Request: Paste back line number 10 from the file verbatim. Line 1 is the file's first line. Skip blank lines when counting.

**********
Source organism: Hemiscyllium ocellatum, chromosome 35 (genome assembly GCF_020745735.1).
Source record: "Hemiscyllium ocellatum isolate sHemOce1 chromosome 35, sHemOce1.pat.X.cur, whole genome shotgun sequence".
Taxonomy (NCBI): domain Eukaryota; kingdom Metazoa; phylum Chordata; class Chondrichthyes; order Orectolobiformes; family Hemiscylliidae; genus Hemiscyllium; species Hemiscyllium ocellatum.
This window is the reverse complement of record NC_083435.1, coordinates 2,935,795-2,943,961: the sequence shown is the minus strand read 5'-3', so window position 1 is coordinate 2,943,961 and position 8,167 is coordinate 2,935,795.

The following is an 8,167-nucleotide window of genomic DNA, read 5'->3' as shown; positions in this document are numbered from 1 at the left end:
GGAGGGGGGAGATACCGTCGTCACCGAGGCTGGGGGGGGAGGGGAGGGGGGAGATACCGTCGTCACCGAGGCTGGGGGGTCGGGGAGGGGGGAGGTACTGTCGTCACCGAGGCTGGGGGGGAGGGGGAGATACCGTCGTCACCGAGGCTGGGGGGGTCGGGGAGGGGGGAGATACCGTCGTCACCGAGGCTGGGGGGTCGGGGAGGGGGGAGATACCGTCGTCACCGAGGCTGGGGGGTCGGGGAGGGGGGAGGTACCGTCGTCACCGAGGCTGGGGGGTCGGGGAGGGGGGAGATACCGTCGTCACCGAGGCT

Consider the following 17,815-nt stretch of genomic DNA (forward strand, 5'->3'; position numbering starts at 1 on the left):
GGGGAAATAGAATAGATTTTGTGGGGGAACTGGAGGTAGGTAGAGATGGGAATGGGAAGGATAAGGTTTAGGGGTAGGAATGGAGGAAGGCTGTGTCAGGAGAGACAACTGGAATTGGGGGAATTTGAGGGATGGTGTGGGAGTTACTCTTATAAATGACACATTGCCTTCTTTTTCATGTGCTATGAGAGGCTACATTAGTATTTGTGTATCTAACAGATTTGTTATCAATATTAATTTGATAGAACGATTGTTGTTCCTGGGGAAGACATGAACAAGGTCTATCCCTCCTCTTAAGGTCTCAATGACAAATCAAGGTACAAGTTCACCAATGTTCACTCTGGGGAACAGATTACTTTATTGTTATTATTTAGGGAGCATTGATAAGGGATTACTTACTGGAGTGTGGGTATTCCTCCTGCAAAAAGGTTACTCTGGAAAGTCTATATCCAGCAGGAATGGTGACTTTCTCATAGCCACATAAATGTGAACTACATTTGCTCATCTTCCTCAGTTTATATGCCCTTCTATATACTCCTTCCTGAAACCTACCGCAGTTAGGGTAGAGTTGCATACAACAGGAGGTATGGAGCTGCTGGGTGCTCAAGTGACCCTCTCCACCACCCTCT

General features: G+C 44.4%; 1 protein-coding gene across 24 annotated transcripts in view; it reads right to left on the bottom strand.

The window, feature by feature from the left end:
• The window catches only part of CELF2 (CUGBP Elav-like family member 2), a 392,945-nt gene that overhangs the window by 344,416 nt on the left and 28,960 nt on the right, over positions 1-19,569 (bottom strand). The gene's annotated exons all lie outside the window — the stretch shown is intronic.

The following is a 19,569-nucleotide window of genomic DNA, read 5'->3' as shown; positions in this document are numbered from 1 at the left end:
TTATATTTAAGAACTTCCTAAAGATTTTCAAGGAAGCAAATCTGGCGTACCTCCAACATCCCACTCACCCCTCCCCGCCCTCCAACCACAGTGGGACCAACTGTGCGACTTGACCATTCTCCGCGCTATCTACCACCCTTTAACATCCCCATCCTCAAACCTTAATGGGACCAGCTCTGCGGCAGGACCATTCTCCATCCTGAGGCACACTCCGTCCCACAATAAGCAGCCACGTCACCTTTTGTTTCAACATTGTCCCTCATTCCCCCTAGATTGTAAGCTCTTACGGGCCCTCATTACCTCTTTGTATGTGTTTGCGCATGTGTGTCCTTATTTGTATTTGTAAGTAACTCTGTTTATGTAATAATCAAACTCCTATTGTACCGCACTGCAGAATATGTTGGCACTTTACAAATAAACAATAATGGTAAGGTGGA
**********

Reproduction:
The window, feature by feature from the left end: